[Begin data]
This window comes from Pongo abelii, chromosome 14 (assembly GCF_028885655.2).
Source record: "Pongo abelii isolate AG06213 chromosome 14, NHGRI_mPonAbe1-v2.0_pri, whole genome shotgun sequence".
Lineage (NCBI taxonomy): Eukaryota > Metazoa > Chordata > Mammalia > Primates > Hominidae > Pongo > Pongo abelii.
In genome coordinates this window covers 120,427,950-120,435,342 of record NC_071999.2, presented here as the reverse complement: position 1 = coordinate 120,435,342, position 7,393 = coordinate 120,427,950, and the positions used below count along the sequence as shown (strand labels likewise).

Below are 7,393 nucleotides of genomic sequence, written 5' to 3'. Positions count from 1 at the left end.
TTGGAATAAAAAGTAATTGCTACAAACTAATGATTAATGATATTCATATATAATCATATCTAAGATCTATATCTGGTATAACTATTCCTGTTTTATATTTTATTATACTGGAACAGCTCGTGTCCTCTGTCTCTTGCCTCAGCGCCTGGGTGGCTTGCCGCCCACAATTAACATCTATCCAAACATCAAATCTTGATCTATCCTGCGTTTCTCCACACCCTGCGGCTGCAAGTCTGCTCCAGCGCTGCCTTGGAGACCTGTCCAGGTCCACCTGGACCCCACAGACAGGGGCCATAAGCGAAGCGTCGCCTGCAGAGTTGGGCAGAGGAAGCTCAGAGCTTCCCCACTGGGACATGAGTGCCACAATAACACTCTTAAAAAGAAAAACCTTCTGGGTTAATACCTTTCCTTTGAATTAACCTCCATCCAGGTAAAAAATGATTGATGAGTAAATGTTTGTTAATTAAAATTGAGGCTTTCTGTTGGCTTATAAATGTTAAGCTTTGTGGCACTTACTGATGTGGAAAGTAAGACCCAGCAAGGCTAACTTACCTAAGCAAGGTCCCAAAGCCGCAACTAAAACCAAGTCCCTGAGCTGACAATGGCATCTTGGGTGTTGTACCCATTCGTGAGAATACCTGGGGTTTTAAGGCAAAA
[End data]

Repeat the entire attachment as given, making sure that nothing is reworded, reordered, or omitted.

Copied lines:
This window comes from Pongo abelii, chromosome 14 (assembly GCF_028885655.2).
Source record: "Pongo abelii isolate AG06213 chromosome 14, NHGRI_mPonAbe1-v2.0_pri, whole genome shotgun sequence".
Lineage (NCBI taxonomy): Eukaryota > Metazoa > Chordata > Mammalia > Primates > Hominidae > Pongo > Pongo abelii.
In genome coordinates this window covers 120,427,950-120,435,342 of record NC_071999.2, presented here as the reverse complement: position 1 = coordinate 120,435,342, position 7,393 = coordinate 120,427,950, and the positions used below count along the sequence as shown (strand labels likewise).

Below are 7,393 nucleotides of genomic sequence, written 5' to 3'. Positions count from 1 at the left end.
TTGGAATAAAAAGTAATTGCTACAAACTAATGATTAATGATATTCATATATAATCATATCTAAGATCTATATCTGGTATAACTATTCCTGTTTTATATTTTATTATACTGGAACAGCTCGTGTCCTCTGTCTCTTGCCTCAGCGCCTGGGTGGCTTGCCGCCCACAATTAACATCTATCCAAACATCAAATCTTGATCTATCCTGCGTTTCTCCACACCCTGCGGCTGCAAGTCTGCTCCAGCGCTGCCTTGGAGACCTGTCCAGGTCCACCTGGACCCCACAGACAGGGGCCATAAGCGAAGCGTCGCCTGCAGAGTTGGGCAGAGGAAGCTCAGAGCTTCCCCACTGGGACATGAGTGCCACAATAACACTCTTAAAAAGAAAAACCTTCTGGGTTAATACCTTTCCTTTGAATTAACCTCCATCCAGGTAAAAAATGATTGATGAGTAAATGTTTGTTAATTAAAATTGAGGCTTTCTGTTGGCTTATAAATGTTAAGCTTTGTGGCACTTACTGATGTGGAAAGTAAGACCCAGCAAGGCTAACTTACCTAAGCAAGGTCCCAAAGCCGCAACTAAAACCAAGTCCCTGAGCTGACAATGGCATCTTGGGTGTTGTACCCATTCGTGAGAATACCTGGGGTTTTAAGGCAAAA